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Effects of spinosad and lambda-cyhalothrin on their targets, cabbage looper, Trichoplusia ni, and diamondback moth, Plutella xylostella, and on their non-targets, spiders, on cabbage in south Texas

A randomized block experiment was conducted in cabbage fields at Texas
Agriculture Experiment Station at Weslaco in the spring and fall 2005 and spring 2006.
There were four blocks and two pesticide treatments, spinosad (SpinTor®), lambda-
cyhalothrin (Warrior®), and an untreated control. The pesticide treatments were for the
management of Plutella xylostella L. (Lepidoptera: Plutellidae) and Trichoplusia ni
(Hubner) (Lepidoptera: Noctuidae).
Pitfall traps captured eight families of spiders in fall 2005, and thirteen families
in spring 2006. The most abundant family was Lycosidae with Pardosa delicatula
(Gertsch and Wallace) followed by Pardosa pauxilla (Montgomery) and Hogna helluo
(Walckenaer) in fall 2005, while in spring 2006 Hogna helluo was most abundant
followed by Pardosa delicatula and Pardosa pauxilla.
The diversity of spiders in fall 2006 in the lambda-cyhalothrin plots was lower than that
of spiders found in the untreated control or the spinosad treated plots, which were up to 2.6 and 2.4 times, respectively, more diverse. In spring 2006, the spiders in untreated
control and spinosad treated plots were 1.5 and 1.3 times respectively more diverse than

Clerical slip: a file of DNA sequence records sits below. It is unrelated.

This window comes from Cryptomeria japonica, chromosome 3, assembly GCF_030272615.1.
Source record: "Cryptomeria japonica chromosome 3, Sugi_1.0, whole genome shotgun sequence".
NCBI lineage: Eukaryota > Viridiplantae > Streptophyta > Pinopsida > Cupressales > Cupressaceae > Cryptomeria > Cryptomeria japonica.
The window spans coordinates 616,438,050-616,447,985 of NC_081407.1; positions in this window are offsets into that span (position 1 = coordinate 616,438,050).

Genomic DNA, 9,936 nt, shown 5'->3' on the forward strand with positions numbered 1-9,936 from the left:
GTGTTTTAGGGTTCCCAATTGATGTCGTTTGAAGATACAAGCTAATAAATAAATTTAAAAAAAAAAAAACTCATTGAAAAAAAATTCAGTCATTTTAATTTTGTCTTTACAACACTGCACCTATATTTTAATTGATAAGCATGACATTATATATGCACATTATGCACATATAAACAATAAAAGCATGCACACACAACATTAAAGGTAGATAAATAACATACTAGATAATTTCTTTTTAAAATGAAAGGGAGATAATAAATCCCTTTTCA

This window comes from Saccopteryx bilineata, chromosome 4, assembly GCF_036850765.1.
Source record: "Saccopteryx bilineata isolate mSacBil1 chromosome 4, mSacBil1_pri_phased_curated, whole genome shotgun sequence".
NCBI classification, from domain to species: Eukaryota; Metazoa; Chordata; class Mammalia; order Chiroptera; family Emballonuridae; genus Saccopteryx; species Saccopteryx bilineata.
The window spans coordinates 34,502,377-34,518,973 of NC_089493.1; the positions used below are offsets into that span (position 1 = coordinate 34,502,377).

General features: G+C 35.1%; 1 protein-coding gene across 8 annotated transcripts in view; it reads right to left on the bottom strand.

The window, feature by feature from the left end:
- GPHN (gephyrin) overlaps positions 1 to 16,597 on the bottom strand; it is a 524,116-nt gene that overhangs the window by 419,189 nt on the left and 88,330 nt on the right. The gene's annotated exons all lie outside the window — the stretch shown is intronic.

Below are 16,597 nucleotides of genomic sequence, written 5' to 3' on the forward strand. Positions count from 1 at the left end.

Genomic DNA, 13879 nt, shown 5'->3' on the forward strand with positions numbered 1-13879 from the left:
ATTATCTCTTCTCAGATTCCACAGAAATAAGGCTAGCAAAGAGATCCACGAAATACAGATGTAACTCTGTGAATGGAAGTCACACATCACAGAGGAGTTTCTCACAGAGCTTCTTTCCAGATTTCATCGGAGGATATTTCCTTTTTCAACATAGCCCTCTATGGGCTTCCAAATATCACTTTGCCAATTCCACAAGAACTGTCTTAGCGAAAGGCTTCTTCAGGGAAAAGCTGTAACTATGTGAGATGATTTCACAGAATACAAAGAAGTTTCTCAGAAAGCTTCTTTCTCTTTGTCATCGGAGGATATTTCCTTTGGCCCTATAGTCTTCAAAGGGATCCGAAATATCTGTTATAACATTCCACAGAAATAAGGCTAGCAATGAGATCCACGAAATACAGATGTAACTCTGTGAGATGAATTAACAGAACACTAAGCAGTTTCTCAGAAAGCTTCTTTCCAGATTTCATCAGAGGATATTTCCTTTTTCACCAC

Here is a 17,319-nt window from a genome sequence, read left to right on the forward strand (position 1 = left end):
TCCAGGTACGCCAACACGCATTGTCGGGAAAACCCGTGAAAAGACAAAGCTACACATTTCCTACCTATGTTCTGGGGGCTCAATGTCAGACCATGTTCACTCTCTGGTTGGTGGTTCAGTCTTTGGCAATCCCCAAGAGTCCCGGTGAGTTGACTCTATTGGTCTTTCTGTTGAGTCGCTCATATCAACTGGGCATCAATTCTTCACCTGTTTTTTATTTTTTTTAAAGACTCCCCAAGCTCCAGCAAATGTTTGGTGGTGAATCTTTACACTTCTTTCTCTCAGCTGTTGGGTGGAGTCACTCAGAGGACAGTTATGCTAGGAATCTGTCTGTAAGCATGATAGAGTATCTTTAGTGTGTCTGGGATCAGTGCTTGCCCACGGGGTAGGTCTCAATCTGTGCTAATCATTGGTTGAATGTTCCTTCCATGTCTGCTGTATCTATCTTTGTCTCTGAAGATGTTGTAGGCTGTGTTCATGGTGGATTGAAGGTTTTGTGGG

spiders in the lambda-cyhalothrin treated plots. In fall 2005, mean diversity of spiders in
spinosad treated plots was 1.1 times more diverse than in the untreated control, although
this difference was not statistically significant. In spring 2006, spinosad treated plots had
1.2 times greater diversity than untreated control and this difference was significant.
The effects of two insecticide treatments on height, width, and weight of
cabbages were highly significant in all three seasons. Cabbage harvest in spinosad and lambda-
cyhalothrin plots showed greater height, width, and weight than in untreated control but
were not different from each other. However, in the larval damage rating, spinosad
treatment showed better management of diamondback moth and cabbage looper than lambda-
Date15 May 2009
CreatorsIrungu, Rose Wambui
ContributorsHarris, Marvin K, Liu, Tong-Xian
Source SetsTexas A and M University
Detected LanguageEnglish
TypeBook, Thesis, Electronic Thesis, text
Formatelectronic, application/pdf, born digital

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